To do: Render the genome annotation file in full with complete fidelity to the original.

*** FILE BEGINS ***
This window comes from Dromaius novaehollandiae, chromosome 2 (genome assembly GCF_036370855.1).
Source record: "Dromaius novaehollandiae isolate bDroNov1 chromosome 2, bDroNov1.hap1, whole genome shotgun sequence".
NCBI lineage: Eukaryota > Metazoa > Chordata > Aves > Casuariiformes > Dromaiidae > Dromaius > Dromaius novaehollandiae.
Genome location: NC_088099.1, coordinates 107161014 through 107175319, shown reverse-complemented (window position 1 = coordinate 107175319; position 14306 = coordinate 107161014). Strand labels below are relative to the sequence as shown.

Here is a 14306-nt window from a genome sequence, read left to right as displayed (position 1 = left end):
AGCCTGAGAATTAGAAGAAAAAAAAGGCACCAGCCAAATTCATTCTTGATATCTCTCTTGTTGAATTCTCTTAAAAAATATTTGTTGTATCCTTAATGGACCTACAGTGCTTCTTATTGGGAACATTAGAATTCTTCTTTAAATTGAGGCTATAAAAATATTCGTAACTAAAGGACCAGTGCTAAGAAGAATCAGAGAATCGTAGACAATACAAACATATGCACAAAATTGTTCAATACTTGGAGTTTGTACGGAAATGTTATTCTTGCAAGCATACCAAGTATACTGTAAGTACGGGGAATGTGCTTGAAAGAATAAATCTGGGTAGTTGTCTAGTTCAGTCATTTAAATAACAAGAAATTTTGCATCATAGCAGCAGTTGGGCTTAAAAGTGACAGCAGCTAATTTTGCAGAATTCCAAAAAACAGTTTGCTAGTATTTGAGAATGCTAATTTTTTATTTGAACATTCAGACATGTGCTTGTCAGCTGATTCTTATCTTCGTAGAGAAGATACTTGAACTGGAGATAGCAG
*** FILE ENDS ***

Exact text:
This window comes from Dromaius novaehollandiae, chromosome 2 (genome assembly GCF_036370855.1).
Source record: "Dromaius novaehollandiae isolate bDroNov1 chromosome 2, bDroNov1.hap1, whole genome shotgun sequence".
NCBI lineage: Eukaryota > Metazoa > Chordata > Aves > Casuariiformes > Dromaiidae > Dromaius > Dromaius novaehollandiae.
Genome location: NC_088099.1, coordinates 107161014 through 107175319, shown reverse-complemented (window position 1 = coordinate 107175319; position 14306 = coordinate 107161014). Strand labels below are relative to the sequence as shown.

Here is a 14306-nt window from a genome sequence, read left to right as displayed (position 1 = left end):
AGCCTGAGAATTAGAAGAAAAAAAAGGCACCAGCCAAATTCATTCTTGATATCTCTCTTGTTGAATTCTCTTAAAAAATATTTGTTGTATCCTTAATGGACCTACAGTGCTTCTTATTGGGAACATTAGAATTCTTCTTTAAATTGAGGCTATAAAAATATTCGTAACTAAAGGACCAGTGCTAAGAAGAATCAGAGAATCGTAGACAATACAAACATATGCACAAAATTGTTCAATACTTGGAGTTTGTACGGAAATGTTATTCTTGCAAGCATACCAAGTATACTGTAAGTACGGGGAATGTGCTTGAAAGAATAAATCTGGGTAGTTGTCTAGTTCAGTCATTTAAATAACAAGAAATTTTGCATCATAGCAGCAGTTGGGCTTAAAAGTGACAGCAGCTAATTTTGCAGAATTCCAAAAAACAGTTTGCTAGTATTTGAGAATGCTAATTTTTTATTTGAACATTCAGACATGTGCTTGTCAGCTGATTCTTATCTTCGTAGAGAAGATACTTGAACTGGAGATAGCAG